Today’s selection of “forgotten books” posts on the Web highlights the many exceptional works of Margaret Millar (1915-1994), who won the 1983 Grand Master Award for lifetime achievement from the Mystery Writers of America and was, not insignificantly, married to fellow novelist Kenneth Millar--better known as Ross Macdonald. “During the 1950s the Canadian author Margaret Millar proved herself, along with Patricia Highsmith, to be arguably the great innovator of the postwar crime and mystery genre,” explains Sergio Angelini of Tipping My Fedora. “She was certainly crucial stepping stone in the later development of such notable figures as Ruth Rendell.”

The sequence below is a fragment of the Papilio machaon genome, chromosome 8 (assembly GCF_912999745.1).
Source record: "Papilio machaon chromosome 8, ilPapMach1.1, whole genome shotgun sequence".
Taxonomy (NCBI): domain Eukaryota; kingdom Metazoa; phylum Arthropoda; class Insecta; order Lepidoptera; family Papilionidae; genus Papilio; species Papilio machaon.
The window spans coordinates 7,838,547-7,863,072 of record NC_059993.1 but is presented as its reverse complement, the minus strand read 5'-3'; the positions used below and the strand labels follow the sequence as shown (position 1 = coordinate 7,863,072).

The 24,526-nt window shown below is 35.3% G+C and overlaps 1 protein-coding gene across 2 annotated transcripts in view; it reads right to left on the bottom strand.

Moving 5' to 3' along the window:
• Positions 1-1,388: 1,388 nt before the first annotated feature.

Some of the Millar books included in this blog tribute are The Listening Walls, A Stranger in My Grave, Do Evil in Return, Wall of Eyes, An Air That Kills, How Like an Angel, Mermaid, Fire Will Freeze, The Devil Loves Me Best, and The Fiend. “Forgotten books” organizer Patti Abbott features three additional Millar novels in her own blog. All of this reminds me of just how few Margaret Millar books I’ve read myself. I guess I had better start investigating further.
Beyond the notes on Millar’s works, today’s odes to oldies include write-ups on Geoffrey Norman’s Blue Chipper, Elspeth Huxley’s Murder on Safari, Carter Dickson’s The Reader Is Warned and The Department of Queer Complaints, Frederick Nebel’s But Not the End, James R. McCahery’s Grave Undertaking, and Mike Shayne’s Mystery Magazine.
Again, clickety-clack here for the full rundown.